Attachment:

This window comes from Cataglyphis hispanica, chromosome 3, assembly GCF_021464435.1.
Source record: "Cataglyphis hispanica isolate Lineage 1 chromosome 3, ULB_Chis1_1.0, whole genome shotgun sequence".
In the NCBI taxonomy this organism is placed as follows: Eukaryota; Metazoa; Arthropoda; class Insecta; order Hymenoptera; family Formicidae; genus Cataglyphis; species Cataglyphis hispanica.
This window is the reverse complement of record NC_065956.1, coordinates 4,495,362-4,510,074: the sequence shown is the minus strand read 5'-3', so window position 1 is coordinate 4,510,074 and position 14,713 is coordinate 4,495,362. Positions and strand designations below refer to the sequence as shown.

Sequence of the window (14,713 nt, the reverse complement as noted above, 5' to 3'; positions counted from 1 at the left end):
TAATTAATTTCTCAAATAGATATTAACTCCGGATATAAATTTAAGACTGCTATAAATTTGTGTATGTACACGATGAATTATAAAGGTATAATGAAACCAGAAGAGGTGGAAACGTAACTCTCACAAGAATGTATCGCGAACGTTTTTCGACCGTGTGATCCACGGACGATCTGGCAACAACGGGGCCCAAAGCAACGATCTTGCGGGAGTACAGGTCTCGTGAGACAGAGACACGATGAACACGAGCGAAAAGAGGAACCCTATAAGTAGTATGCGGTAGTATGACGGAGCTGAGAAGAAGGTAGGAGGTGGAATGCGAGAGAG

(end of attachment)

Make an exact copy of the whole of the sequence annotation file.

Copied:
This window comes from Cataglyphis hispanica, chromosome 3, assembly GCF_021464435.1.
Source record: "Cataglyphis hispanica isolate Lineage 1 chromosome 3, ULB_Chis1_1.0, whole genome shotgun sequence".
In the NCBI taxonomy this organism is placed as follows: Eukaryota; Metazoa; Arthropoda; class Insecta; order Hymenoptera; family Formicidae; genus Cataglyphis; species Cataglyphis hispanica.
This window is the reverse complement of record NC_065956.1, coordinates 4,495,362-4,510,074: the sequence shown is the minus strand read 5'-3', so window position 1 is coordinate 4,510,074 and position 14,713 is coordinate 4,495,362. Positions and strand designations below refer to the sequence as shown.

Sequence of the window (14,713 nt, the reverse complement as noted above, 5' to 3'; positions counted from 1 at the left end):
TAATTAATTTCTCAAATAGATATTAACTCCGGATATAAATTTAAGACTGCTATAAATTTGTGTATGTACACGATGAATTATAAAGGTATAATGAAACCAGAAGAGGTGGAAACGTAACTCTCACAAGAATGTATCGCGAACGTTTTTCGACCGTGTGATCCACGGACGATCTGGCAACAACGGGGCCCAAAGCAACGATCTTGCGGGAGTACAGGTCTCGTGAGACAGAGACACGATGAACACGAGCGAAAAGAGGAACCCTATAAGTAGTATGCGGTAGTATGACGGAGCTGAGAAGAAGGTAGGAGGTGGAATGCGAGAGAG